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LoL Week in Review: Cloud9 Finally Beat Team Liquid

Mike Plant

As the Spring Split gets closer to its conclusion, we have our first confirmed Finalists in the major regions. Cloud9 took that honor in North America after finally getting the best of Team Liquid, while MAD Lions’ second consecutive upset secured their spot. In the LCK, Gen.G’s surprising sweep of T1 set them up for a date with DAMWON KIA. We look at the top news and storylines across the LEC, LCS, LPL, and LCK.

Cloud9 Win

Cloud9 have punched their ticket to the LCS Finals with a 3-1 win over Team Liquid. (Photo courtesy Riot Games - Oshin Tudayan)


For what was expected to become the big rivalry of the 2021 LCS year, the early results between Team Liquid and Cloud9 were surprisingly one-sided. TL won the inaugural Lock-In tournament by beating Cloud9 3-2 before then winning both regular-season matchups. However, this time was a different story. Cloud9 easily dispatched Team Liquid 3-1 to advance to the LCS Spring Finals.

This series was Luka “Perkz” Perković’s first real statement match for Cloud9. Whereas counterpart Barney “Alphari” Morris dominated NA top laners upon his arrival, Perkz took more time to get comfortable on his new team. After handling his mid lane matchup against Nicolaj “Jensen” Jensen, it looks like Perkz is finally settled in.

The interesting part about Perkz’ performance is that it didn’t come in the way we’d expect. Perkz played for lane kingdom as a mid laner in his time with G2 Esports, even if the bulk of that data is more than two years old. In this series, Perkz generated his advantages by roaming. Part of it was surely by design, as Perkz played picks like Sylas and Ryze. Maybe Rasmus “Caps” Winther’s roaming style rubbed off on Perkz.

Perkz combined to go 20/10/15 in the series, giving him a 77.78% kill participation. That percentage would have topped the LCS mid laners in the 2021 regular season and is an 11% improvement on Perkz’ Spring Split numbers.

Cloud9 didn’t just win because Perkz was a beast, though. The other key to their series was finally finding a way to slow down Alphari. After Alphari crushed Ibrahim “Fudge” Allami in Lock In, Fudge steadily improved throughout the season. That work culminated in Fudge holding his own in this series, despite having difficult lane matchups in all four games. It obviously helped that Robert “Blaber” Huang and Perkz had mid priority to gank for Fudge, but the days of Alphari just “top gapping” Fudge already seem to be over.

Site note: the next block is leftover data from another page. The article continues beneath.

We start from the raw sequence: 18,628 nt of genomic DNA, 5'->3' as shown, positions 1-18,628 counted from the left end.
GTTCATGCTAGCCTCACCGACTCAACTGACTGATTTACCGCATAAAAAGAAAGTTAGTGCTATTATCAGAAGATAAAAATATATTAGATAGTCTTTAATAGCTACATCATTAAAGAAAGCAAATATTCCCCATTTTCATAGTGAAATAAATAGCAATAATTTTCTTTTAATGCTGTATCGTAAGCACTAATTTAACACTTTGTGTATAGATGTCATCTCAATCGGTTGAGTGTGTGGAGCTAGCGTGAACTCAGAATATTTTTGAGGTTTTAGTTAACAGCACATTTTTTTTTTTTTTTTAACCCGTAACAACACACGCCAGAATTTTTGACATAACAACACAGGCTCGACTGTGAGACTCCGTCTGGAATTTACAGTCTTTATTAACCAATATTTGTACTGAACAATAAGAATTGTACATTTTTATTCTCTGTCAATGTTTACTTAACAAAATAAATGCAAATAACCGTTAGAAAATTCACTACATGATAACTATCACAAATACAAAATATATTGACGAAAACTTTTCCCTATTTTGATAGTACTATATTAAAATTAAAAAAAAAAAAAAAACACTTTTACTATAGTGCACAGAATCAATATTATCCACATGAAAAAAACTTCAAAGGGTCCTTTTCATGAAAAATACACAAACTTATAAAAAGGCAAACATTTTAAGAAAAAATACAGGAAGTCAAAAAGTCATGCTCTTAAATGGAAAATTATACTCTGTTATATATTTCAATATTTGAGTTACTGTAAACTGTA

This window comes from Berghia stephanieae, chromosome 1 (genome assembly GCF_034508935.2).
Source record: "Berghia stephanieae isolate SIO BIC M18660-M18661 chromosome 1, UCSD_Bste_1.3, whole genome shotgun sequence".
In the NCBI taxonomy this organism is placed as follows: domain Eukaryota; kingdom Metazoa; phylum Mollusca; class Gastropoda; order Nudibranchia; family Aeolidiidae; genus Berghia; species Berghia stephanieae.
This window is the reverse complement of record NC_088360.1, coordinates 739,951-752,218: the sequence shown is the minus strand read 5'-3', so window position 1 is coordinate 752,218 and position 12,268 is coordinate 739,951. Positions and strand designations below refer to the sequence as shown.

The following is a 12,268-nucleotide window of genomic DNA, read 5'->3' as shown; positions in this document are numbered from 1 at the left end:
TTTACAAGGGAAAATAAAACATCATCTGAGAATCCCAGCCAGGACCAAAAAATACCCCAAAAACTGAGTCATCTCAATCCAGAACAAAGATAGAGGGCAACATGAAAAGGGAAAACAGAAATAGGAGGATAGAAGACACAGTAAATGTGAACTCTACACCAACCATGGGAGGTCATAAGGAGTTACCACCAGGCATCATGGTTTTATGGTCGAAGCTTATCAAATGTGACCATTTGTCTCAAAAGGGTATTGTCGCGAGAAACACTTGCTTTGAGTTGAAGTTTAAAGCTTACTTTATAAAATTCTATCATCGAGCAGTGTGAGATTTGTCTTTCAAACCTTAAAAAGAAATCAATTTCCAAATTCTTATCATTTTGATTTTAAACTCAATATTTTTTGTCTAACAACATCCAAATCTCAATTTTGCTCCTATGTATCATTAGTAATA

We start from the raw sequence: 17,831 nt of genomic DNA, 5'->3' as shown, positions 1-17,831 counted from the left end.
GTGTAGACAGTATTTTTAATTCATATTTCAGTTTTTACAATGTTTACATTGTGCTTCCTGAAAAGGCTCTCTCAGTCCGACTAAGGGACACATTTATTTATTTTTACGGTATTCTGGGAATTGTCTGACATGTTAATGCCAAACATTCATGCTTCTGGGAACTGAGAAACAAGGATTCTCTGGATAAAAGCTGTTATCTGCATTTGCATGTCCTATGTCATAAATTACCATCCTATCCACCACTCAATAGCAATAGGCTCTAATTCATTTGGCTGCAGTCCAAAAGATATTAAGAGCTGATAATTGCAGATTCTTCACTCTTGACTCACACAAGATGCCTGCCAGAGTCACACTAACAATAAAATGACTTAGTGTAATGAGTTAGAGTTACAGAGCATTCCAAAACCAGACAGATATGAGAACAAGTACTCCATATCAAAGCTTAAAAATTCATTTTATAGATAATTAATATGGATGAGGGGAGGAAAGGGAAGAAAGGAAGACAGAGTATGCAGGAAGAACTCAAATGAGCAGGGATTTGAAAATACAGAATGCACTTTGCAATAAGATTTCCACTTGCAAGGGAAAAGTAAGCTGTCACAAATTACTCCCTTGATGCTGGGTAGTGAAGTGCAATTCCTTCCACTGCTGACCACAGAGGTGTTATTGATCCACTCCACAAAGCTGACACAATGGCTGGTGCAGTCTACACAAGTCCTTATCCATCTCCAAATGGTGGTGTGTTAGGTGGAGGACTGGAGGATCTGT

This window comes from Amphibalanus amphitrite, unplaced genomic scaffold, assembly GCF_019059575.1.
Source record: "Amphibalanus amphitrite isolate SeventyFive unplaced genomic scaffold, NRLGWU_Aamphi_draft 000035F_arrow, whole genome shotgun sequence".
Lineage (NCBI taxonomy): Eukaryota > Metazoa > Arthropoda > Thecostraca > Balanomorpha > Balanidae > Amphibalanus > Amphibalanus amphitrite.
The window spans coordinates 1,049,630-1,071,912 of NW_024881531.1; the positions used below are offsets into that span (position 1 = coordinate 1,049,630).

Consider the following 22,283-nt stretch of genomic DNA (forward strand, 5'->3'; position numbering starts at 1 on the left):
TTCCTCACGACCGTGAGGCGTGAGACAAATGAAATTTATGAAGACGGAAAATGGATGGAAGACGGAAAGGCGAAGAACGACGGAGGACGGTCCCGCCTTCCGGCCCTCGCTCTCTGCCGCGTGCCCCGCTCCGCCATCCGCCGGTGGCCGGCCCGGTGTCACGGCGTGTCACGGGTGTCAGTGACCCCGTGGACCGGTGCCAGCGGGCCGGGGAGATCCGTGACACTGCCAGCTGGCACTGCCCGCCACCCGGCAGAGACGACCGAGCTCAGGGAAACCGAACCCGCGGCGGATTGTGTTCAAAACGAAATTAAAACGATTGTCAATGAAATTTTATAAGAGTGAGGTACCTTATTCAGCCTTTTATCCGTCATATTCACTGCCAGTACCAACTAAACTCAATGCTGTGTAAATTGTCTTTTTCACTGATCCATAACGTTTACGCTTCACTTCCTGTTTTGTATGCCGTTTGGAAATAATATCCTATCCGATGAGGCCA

Finding ways to allow Lucas “Santorin” Tao Kilmer Larsen more agency in the jungle matchup should be first on the list of fixes for Team Liquid. TL can’t use the advantages Alphari can generate if Santorin and Jensen are always second to move.

With all that said, Team Liquid still have time to regroup and get a rematch with Cloud9. If TSM’s match against 100 Thieves was any indication, TL should have no problem dispatching TSM in the Lower Bracket to join Cloud9 in the Finals. The winner would take the season lead in head-to-head matches and, more importantly, qualify for MSI.


In the LEC Spring regular season, two teams stood above the rest: G2 Esports and Rogue. MAD Lions defeated Rogue in their first playoff series, beating them in four games. They then made it two-for-two in upsetting G2 Esports to clinch their spot in the Spring Finals. MAD also beat G2 by the same 3-1 score.

The victories are a triumph for an organization that made a pair of changes after a disappointing 2020 Worlds performance. It was no secret that top laner Andrei “Orome” Popa would be replaced. That has definitely worked out, as İrfan “Armut” Berk Tükek has been exactly what MAD hoped for in a replacement. But the decision to remove Zhiqiang “Shad0w” Zhao in favor of Javier “Elyoya” Prades Batalla took much more courage. The rookie jungler’s second consecutive strong playoff series has made MAD look like geniuses in the area of roster construction.

These additions strengthened what was already a great core on MAD Lions. Marek “Humanoid” Brázda and Matyáš “Carzzy” Orság are both capable of carrying the team, while Norman “Kaiser” Kaiser sets everyone else up for success. Kaiser’s efforts in the series did not go unnoticed, as he was named match MVP.

On the other side, G2 Esports are not exactly in an unfamiliar spot with the loss. They dropped to the Lower Bracket in both 2020 Spring and Summer before ultimately winning both championships. However, G2 Esports appears ready to flip the proverbial switch after their latest loss.

Jungler Marcin “Jankos” Jankowski revealed on his stream that G2 had lacked leadership this split, presumably in reference to Perkz’ departure. On leading talks with the team, Jankos said: “someone has to take the lead and no one has been doing it, so I’ll do it.” Jankos certainly has the veteran status to take on that role, but this is another glimpse into how roster changes affect more than just gameplay.

Another change coming to G2 is how often their top laner plays Solo Queue. Martin “Wunder” Nordahl Hansen tweeted that he’ll uninstall WoW as he prepares for next weekend. Whether or not he does, Wunder has already committed himself to playing more League of Legends. This reddit thread highlights Wunder’s recent uptick in Solo Queue games after his subpar performance against MAD. We’ll see if that helps to get him out of his recent slump.